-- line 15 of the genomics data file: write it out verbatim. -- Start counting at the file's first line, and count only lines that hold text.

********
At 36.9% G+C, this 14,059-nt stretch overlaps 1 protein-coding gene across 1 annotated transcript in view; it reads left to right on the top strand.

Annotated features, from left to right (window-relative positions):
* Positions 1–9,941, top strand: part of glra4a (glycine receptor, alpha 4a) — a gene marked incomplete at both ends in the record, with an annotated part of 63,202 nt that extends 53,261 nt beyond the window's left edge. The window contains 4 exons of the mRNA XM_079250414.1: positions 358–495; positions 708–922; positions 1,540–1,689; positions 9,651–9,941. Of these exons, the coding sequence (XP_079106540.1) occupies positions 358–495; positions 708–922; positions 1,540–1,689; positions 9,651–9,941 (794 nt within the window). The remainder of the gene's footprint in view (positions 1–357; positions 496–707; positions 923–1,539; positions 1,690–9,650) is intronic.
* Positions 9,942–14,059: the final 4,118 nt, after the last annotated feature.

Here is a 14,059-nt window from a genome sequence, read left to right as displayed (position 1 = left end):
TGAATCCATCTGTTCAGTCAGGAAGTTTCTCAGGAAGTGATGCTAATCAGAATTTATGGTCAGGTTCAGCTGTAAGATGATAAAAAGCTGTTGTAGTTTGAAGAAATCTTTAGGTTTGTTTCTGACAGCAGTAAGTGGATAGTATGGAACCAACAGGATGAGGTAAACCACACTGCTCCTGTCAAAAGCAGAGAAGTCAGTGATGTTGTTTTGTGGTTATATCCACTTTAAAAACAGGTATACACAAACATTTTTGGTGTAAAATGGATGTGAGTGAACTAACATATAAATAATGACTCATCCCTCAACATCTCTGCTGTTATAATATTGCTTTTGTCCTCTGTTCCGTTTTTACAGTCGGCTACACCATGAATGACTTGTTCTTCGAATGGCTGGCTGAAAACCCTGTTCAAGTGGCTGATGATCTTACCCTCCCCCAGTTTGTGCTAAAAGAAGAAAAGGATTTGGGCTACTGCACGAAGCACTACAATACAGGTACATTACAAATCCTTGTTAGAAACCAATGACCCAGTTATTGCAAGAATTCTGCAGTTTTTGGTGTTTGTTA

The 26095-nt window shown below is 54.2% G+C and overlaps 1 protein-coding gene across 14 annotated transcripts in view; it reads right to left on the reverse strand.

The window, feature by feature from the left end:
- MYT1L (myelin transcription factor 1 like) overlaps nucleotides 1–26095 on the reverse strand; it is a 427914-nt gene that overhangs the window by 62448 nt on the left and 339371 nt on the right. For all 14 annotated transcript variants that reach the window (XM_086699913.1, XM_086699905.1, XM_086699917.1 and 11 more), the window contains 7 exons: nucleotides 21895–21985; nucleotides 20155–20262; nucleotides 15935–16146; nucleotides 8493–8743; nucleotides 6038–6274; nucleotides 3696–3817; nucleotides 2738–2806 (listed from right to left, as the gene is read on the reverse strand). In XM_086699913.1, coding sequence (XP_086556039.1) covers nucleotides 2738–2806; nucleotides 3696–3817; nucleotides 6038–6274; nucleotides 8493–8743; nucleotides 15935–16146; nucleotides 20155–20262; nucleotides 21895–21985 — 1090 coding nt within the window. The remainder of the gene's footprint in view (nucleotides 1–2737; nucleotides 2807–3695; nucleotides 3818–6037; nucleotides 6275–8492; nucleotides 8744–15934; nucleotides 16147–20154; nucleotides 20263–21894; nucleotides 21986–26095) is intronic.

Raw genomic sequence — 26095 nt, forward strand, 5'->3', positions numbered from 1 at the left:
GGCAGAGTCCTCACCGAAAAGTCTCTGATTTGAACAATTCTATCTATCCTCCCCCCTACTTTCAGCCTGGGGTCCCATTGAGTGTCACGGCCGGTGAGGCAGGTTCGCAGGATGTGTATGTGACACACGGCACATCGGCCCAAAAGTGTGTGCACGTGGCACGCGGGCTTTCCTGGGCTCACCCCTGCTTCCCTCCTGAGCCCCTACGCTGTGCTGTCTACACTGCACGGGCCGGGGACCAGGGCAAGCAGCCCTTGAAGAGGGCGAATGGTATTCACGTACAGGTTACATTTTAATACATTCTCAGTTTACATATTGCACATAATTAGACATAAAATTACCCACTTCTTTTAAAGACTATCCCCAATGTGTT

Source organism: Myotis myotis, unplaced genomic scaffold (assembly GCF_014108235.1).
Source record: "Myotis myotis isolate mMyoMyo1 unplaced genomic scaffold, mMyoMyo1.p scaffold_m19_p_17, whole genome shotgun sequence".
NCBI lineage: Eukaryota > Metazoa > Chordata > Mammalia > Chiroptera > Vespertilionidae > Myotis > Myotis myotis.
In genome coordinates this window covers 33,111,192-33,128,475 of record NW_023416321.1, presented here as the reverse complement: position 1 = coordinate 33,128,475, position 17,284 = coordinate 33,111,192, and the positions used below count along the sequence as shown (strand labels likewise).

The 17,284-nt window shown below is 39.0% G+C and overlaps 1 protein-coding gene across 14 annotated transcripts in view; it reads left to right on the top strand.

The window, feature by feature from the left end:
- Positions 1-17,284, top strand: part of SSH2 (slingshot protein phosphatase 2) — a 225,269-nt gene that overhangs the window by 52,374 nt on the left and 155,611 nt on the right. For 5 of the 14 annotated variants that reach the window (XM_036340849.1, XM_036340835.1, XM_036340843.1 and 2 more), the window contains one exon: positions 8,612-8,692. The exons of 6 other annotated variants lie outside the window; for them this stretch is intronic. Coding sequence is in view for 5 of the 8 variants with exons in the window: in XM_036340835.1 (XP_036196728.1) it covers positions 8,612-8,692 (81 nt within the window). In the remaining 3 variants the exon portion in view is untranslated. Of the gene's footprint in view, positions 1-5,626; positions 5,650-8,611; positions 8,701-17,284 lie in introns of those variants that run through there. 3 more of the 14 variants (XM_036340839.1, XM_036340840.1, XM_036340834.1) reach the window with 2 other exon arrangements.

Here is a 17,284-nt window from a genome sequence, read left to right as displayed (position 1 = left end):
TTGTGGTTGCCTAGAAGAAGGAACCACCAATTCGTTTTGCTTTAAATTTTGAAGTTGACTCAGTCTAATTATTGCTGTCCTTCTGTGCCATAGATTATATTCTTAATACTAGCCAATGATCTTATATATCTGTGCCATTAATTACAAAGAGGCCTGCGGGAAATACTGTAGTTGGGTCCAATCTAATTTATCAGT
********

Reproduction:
In genome coordinates this window covers 33,111,192-33,128,475 of record NW_023416321.1, presented here as the reverse complement: position 1 = coordinate 33,128,475, position 17,284 = coordinate 33,111,192, and the positions used below count along the sequence as shown (strand labels likewise).